The other evening an online acquaintance of mine was reminiscing about an uncle of his who holds a revered place in the history of country music outside Nashville circles, but who has never received his due from Nashville, where most of that history is written. That reminiscence reminded me of "the greatest songwriter you never heard of"—a man who likewise has yet to get his due from Nashville. I wrote about him in somewhat different form in a September 2008 blog post, and beg leave to write about him here.
On September 19, 2008, WBIR-TV, Channel 10 Knoxville anchor John Becker did a feature during their Live at Five broadcast about Arthur Q. Smith—to whom he referred as "the greatest songwriter you never heard of."
If you’re a fan of classic country music from the forties and fifties, though, you may recognize the names of some of the songs he wrote: "Wedding Bells", "I Overlooked an Orchid", "Rainbow at Midnight". Those are but three of thirty-five to fifty songs written by Arthur Q. Smith which are attributed to other writers.
Arthur Q. Smith was born James Arthur Pritchett in Griffin, Georgia, in 1909. From the 1930s to the 1950s he performed on Knoxville radio WNOX’s famed Midday Merry-Go-Round. The Merry-Go-Round, emceed for its entire run of some nineteen years by a DJ and promoter named Lowell Blanchard, was live music on East Tennessee’s airwaves. It was also a springboard for a number of performers who moved on to Nashville, legends in country music: Archie Campbell, Chet Atkins, Mother Maybelle and the Carter Sisters, the Louvin Brothers, Homer and Jethro, Don Gibson, the Everly Brothers, Carl Smith, Carl Story and the Rambling Mountaineers (one member was the mandolinist Red Rector), and many others.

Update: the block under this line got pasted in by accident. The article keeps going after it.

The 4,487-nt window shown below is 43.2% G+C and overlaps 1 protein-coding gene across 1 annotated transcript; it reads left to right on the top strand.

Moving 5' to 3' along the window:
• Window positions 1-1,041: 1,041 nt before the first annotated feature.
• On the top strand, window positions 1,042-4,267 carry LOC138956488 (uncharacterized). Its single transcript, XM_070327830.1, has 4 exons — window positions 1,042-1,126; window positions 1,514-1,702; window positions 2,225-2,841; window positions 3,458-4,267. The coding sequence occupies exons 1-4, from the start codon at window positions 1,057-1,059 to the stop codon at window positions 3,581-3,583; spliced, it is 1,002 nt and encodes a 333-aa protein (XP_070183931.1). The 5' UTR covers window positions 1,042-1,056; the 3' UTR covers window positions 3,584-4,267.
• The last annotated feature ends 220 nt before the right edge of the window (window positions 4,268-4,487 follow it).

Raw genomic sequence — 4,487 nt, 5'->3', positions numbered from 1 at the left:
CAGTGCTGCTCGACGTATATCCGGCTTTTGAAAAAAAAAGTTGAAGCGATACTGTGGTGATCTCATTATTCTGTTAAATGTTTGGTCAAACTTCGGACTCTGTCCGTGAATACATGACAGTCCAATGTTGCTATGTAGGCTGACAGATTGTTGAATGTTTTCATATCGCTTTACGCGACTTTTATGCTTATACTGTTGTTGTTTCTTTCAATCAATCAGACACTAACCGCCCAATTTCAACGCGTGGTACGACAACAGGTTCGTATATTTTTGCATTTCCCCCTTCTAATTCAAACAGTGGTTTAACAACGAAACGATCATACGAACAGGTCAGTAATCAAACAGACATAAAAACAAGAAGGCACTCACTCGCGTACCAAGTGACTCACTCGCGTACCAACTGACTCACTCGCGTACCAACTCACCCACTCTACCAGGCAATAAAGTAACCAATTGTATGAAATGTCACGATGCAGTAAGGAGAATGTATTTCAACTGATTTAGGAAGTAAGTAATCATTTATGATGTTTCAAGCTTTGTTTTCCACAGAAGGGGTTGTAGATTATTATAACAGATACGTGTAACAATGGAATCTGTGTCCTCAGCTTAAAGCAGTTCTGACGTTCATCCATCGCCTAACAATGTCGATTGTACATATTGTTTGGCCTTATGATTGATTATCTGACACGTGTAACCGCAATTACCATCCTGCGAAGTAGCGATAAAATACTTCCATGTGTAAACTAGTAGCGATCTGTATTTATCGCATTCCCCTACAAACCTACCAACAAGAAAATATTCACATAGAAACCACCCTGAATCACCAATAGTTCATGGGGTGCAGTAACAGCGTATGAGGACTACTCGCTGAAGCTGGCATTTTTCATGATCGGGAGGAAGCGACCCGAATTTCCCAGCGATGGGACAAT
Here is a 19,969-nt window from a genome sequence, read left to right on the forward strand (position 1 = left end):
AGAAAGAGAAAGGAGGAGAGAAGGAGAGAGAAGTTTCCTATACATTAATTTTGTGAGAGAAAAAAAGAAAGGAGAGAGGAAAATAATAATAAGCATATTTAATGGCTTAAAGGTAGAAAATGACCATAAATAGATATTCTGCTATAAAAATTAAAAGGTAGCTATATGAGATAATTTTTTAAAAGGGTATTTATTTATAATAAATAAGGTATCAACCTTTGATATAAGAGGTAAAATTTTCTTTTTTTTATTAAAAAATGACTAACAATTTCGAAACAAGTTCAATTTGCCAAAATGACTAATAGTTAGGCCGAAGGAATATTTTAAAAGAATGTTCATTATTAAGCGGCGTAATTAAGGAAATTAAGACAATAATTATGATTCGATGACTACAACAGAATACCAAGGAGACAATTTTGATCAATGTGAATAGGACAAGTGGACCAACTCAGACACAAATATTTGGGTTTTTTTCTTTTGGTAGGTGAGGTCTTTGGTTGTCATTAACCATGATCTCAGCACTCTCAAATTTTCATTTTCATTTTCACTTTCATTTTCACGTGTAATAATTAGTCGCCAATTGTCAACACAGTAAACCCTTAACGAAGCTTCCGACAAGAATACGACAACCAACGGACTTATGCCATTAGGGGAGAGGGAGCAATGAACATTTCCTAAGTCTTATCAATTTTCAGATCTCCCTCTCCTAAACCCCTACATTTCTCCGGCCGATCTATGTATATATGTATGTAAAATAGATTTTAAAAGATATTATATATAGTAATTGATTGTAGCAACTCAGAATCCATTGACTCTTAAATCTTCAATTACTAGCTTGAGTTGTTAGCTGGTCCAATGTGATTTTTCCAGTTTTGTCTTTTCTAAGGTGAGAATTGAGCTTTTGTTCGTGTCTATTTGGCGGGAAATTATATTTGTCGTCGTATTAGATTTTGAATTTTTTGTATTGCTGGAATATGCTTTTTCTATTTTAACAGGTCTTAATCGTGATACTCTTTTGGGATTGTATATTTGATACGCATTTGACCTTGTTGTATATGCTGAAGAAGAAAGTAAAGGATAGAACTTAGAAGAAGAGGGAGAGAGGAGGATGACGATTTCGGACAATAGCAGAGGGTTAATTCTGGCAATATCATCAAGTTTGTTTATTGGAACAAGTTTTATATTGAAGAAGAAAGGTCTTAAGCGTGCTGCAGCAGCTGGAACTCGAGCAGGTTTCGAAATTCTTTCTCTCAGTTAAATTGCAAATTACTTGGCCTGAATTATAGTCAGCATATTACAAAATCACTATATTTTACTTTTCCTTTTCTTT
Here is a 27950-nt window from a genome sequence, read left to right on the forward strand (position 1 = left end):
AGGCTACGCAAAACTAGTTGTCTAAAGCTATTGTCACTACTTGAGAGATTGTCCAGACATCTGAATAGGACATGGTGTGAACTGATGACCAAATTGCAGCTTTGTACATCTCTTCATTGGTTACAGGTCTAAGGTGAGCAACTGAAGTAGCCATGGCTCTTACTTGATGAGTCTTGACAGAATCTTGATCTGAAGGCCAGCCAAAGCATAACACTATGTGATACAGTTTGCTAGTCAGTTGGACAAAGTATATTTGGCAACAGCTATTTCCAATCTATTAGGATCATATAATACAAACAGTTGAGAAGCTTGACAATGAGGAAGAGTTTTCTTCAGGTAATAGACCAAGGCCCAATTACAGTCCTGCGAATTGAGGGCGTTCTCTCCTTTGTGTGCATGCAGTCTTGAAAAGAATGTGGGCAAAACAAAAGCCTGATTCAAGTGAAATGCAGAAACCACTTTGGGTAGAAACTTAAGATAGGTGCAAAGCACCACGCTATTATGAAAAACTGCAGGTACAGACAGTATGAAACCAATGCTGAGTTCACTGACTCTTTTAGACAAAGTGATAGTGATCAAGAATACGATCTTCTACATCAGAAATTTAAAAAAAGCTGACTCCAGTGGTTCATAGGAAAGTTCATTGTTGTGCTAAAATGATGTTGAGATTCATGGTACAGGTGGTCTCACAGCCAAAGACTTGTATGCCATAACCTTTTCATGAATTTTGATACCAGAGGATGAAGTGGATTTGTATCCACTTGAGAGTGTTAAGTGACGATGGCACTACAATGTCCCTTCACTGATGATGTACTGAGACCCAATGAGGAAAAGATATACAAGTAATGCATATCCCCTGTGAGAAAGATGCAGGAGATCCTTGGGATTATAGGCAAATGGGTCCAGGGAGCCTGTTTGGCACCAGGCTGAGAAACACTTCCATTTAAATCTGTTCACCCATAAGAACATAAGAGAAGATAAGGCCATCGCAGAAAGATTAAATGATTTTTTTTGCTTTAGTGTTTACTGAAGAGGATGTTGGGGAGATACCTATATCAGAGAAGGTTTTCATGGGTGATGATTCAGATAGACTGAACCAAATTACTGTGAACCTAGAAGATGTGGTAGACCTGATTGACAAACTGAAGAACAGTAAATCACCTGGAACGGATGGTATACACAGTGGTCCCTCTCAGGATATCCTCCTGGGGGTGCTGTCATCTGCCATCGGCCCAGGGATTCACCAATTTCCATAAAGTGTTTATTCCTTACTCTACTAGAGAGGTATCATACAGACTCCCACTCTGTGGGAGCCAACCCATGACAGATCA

When James Arthur Prichett joined the Merry-Go-Round, he adopted the stage name Arthur Q. Smith. The "Q" was probably added to distinguish him from "Fiddlin’" Arthur Smith and Arthur "Guitar Boogie" Smith, respectively a fiddler and an electric guitarist of the same era. Arthur Q. sang in a pleasant if occasionally faltering tenor reminiscent of the vocals of Hank Williams Sr.—good old basic hillbilly singing. And Arthur Q., like Ol’ Hank, was an excellent songwriter.
Tragically, he shared another trait with Ol’ Hank—he was hopelessly alcoholic.
At one time, there was a corner bar called The Three Feathers in Knoxville, not far from the WNOX studios. Arthur Q. and performers from the Merry-Go-Round would meet there after live shows. Arthur Q. would sit at the bar and write song lyrics on whatever paper was available, usually napkins. And some of those lyrics he sold for beer money.
"Wedding Bells" was one such. A hit for Hank Williams Sr. in 1949, it is credited to Claude Boone—which may be one source of rumors that Ol’ Hank bought songs. "I Overlooked an Orchid" is credited to Carl Story, Shirly Lynn, and Carl Smith. Carl Smith had a hit recording of that song in 1950. "Rainbow at Midnight" is credited to and was recorded by Ernest Tubb in 1946.